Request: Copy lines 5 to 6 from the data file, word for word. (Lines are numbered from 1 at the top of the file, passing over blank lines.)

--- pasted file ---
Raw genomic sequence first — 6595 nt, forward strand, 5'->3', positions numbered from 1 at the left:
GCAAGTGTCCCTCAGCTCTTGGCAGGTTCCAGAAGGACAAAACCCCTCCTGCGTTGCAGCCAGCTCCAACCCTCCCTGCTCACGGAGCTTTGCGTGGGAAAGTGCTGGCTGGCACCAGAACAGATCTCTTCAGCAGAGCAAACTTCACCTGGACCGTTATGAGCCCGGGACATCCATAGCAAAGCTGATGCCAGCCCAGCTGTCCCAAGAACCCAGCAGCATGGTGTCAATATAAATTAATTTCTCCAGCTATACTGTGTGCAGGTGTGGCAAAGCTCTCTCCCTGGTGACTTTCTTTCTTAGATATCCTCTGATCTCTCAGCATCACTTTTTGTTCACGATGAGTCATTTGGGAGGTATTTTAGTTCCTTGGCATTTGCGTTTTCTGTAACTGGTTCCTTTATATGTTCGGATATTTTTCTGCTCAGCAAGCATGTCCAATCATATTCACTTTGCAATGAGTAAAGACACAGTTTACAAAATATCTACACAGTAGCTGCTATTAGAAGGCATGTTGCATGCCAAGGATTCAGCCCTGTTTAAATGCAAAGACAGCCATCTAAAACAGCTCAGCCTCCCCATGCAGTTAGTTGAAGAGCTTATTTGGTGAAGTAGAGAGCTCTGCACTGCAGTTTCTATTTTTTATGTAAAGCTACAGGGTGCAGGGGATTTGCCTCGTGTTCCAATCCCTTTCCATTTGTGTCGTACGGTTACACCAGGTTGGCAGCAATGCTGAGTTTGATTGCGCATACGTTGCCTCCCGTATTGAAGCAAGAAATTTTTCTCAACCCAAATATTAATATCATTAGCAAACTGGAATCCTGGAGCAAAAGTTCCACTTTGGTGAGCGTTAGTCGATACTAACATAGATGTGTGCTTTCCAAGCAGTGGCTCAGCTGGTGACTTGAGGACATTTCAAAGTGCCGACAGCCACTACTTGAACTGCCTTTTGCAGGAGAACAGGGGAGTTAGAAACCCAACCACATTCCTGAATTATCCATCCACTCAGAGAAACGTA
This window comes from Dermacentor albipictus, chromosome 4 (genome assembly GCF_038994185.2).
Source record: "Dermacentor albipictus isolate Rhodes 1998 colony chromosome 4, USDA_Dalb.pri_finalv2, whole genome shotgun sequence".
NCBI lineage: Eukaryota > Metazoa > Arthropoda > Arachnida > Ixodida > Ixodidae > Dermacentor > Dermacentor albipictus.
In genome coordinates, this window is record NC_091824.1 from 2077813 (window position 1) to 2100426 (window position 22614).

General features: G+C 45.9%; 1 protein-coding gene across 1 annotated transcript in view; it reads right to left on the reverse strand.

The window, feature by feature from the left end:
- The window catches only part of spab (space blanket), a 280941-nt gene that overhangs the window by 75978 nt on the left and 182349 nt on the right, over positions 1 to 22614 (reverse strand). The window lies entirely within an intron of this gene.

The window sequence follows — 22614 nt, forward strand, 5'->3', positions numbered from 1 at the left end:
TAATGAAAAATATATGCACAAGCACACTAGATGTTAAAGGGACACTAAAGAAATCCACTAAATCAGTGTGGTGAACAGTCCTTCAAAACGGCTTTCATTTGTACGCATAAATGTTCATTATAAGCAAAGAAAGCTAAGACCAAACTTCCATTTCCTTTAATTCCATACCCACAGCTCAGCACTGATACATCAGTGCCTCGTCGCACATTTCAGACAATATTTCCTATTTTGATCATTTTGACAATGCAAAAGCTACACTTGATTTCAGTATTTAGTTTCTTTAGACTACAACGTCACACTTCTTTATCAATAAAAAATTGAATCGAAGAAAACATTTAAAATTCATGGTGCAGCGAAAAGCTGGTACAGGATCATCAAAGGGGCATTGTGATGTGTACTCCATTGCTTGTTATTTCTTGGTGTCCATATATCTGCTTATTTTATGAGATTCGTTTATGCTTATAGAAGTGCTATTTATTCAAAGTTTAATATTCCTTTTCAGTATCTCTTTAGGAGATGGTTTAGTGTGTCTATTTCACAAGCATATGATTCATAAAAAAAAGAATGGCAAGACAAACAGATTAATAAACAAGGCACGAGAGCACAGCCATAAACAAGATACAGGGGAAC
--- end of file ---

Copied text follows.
NCBI lineage: Eukaryota > Metazoa > Arthropoda > Arachnida > Ixodida > Ixodidae > Dermacentor > Dermacentor albipictus.
In genome coordinates, this window is record NC_091824.1 from 2077813 (window position 1) to 2100426 (window position 22614).